Really, you can also sub almost any dried fruit that's soft and chewy for the raisins - chopped dates, prunes, or even dried figs or apricots would be delicious!
(If you like dried apricots like me, please check out my recipe for Apricot Orange Energy Balls - this is another great easy breakfast or snack recipe with only 5 ingredients!)
How to serve and store Easy Oatmeal Raisin Breakfast Bars
My favorite way to eat these oatmeal bars is warm, either fresh out of the oven (with some reasonable time to cool!) or microwaved for 10 - 20 seconds. You can also toast them using a toaster oven.
These bars are great on their own, or you can spread some peanut butter on top, maybe add a drizzle of honey and a sprinkle of sea salt? Yum!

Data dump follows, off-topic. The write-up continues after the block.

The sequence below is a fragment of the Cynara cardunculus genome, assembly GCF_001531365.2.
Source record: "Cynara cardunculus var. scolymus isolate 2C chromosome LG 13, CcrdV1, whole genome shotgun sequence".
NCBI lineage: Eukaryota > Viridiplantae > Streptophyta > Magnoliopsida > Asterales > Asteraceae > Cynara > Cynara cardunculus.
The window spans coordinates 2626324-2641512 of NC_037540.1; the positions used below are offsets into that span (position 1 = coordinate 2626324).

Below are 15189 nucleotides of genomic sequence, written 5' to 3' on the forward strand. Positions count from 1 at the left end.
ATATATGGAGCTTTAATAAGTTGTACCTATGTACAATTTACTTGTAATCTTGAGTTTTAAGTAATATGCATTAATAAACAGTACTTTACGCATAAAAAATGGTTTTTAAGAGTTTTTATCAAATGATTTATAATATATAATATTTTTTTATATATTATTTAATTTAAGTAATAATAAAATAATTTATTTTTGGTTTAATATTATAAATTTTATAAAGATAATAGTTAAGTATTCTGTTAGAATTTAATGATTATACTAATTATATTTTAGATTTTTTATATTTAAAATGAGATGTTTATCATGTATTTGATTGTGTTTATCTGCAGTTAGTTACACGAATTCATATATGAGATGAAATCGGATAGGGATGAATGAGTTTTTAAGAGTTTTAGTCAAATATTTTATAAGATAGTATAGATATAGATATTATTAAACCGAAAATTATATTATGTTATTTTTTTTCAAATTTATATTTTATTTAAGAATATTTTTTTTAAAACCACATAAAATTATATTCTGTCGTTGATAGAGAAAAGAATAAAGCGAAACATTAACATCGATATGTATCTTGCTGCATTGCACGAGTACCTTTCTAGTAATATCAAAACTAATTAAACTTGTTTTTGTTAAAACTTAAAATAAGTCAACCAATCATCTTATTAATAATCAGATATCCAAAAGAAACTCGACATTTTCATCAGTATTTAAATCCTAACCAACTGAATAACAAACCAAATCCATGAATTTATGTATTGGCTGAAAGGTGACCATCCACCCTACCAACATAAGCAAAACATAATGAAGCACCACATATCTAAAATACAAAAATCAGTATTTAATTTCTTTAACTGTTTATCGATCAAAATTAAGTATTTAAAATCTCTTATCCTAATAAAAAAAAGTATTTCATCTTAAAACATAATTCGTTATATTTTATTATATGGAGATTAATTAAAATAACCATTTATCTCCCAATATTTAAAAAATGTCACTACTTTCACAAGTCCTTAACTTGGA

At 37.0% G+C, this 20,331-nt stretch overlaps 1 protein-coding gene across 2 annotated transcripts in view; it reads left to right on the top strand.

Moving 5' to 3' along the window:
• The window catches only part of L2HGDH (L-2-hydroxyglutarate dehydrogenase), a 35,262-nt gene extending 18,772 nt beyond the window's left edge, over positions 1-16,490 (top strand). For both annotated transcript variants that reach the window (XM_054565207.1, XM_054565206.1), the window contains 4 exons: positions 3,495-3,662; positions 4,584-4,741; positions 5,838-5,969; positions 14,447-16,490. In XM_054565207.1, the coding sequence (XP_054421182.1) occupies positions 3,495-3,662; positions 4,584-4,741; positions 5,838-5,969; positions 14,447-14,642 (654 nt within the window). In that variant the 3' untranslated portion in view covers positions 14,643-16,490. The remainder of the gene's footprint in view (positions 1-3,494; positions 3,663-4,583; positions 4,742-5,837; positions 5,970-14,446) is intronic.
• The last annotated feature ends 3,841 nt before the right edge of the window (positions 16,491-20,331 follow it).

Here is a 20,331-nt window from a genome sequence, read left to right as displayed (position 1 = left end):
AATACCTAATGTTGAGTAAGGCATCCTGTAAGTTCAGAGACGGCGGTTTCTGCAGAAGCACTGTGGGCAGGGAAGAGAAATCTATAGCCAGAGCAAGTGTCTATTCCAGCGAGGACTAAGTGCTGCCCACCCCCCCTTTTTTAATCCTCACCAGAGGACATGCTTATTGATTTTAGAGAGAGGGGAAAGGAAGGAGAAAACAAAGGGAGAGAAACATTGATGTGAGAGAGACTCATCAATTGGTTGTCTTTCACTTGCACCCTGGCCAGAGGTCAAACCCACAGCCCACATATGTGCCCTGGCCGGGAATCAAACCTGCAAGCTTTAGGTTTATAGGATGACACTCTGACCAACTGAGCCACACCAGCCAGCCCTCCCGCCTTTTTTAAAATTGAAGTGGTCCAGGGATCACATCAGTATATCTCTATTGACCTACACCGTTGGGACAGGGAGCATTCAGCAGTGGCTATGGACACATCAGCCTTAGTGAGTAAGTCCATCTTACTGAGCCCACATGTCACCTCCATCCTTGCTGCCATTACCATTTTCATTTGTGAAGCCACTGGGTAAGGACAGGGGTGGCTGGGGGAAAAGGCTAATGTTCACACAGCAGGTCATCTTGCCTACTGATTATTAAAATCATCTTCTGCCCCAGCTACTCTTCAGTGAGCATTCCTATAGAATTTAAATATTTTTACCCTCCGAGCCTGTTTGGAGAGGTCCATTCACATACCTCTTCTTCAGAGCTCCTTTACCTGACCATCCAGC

I store these oatmeal bars in the fridge rather than at room temperature. They have less sugar than a cookie and are pretty moist from the banana, so by keeping them cold, there are no worries about them spoiling. I just cut them into squares and wrap them up tightly in stacks of 3 or 4 (or, whatever I'm likely to eat in 3 - 4 days' time).
For the rest, I like to keep them in the freezer, also wrapped up tightly in the same way. I haven't had any issues with them sticking together in the freezer, but if you're worried about that, you can place pieces of parchment paper in between each one, or wrap them individually.
If you’ve tried this recipe for Easy Oatmeal Raisin Breakfast Bars, please let me know what you thought about it in the comments down below, I would love to hear from you! You can also follow me on Facebook, Instagram and Pinterest to see more delicious recipes from Nibble and Dine!Print